Addition’s design praised, but not its location

Five-story addition proposed for six-story building in Ladies’ Mile. On July 21, 2009, Landmarks considered a certificate of appropriateness for a five-story addition at 33 West 19th Street in the Ladies’ Mile Historic District. Designed by architect Morris Adjmi, the addition would be built on top of a 1903 six-story neo- Renaissance store and loft building.

Adjmi’s design features a translucent woven metal mesh in front of the addition’s rain wall. The mesh would be suspended from the addition’s cornice, aligning with the existing building’s edge, while the addition’s main facade would be set back four feet. On the addition’s side wall, the mesh would take a brick pattern, and on its main facades the mesh would be layered, creating a shadow effect reminiscent of the building’s original facade. Behind the mesh, balconies at every floor would provide further depth. Adjmi characterized the proposal as “an extension of an existing building in a new language.”

Adjmi claimed that the district had evolved over the years from residential to manufacturing and retail uses. He also said the varying heights of buildings gave the neighborhood’s streetwall a “saw-tooth quality,” and claimed that the mesh material would emulate the “lightness and whiteness” of the light brick and cast-iron prevalent in the area.

Bill Higgins, of Higgins and Quasebarth, urged the Commission to accept the proposal. He noted that Manhattan’s expansion historically took a vertical course, comparing the proposal to other significant New York buildings that were expanded years after the original structure was built. Higgins argued that Landmarks had the discretion to take into account architectural quality in its approval process and that approval would not necessarily set a precedent for similarly-massed projects.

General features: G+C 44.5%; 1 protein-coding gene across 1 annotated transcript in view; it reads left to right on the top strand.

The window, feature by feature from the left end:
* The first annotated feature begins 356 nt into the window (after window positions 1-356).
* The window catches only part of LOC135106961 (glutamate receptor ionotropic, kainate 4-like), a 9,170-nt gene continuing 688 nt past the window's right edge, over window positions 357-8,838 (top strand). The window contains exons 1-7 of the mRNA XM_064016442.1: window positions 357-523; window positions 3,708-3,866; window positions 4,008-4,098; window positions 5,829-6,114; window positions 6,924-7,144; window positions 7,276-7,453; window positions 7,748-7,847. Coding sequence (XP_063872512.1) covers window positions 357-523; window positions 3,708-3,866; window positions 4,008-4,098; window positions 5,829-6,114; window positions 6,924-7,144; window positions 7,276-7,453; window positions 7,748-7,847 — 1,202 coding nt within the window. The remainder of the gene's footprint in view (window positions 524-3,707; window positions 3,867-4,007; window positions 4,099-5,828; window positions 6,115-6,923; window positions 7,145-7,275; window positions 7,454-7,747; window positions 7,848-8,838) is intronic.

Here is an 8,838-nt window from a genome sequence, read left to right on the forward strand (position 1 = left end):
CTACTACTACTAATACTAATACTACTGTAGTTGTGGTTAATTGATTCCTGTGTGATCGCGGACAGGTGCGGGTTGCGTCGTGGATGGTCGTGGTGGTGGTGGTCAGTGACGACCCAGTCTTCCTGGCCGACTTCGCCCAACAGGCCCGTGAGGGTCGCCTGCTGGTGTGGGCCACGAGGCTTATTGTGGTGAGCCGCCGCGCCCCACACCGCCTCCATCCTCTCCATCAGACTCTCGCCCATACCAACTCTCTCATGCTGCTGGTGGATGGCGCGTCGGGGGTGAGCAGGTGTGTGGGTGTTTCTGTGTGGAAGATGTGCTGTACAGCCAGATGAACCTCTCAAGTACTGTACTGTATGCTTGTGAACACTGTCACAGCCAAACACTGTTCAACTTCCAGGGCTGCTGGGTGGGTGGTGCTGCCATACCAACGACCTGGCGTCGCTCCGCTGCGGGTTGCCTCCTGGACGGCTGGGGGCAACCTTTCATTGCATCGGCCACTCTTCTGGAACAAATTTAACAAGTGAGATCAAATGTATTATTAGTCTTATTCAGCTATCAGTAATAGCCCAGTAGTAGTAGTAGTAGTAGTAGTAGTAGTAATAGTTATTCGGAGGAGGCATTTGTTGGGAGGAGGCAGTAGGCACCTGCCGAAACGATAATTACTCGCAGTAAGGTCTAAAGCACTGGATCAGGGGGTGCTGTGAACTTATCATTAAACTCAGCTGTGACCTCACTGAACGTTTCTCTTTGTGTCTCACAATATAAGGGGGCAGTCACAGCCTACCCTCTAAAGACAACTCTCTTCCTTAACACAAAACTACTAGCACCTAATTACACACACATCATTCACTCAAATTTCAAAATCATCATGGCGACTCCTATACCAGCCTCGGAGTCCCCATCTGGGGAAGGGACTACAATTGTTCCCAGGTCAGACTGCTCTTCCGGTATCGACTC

A representative of Manhattan Community Board 5 testified that the addition would disturb the streetscape and overwhelm the existing building. One neighborhood resident criticized the proposal for its “discordant and inconsistent aesthetic,” while another worried that approval would mean “if you’re good enough you don’t have to folllow the rules.”

Commissioners expressed admiration for the proposal, but found it inappropriate for the historic district. Commissioner Stephen Byrns complemented the design, but said the proposal overwhelmed the existing building and its approval would set a dangerous precedent. Commissioner Roberta Brandes Gratz said the structure could be appropriate as a new building but, as an addition, it was “good design in the wrong place.”

Chair Robert B. Tierney stated that sometimes “significant architectural expression” is not enough to override the requirements of the landmarks law, and said the proposal would overwhelm a contributing building in the historic district.

Tierney closed the hearing, and the applicants will have an opportunity to return with a revised design.

LPC: 33 West 19th Street, Manhattan (COFA# 09-7994) (July 21, 2009).

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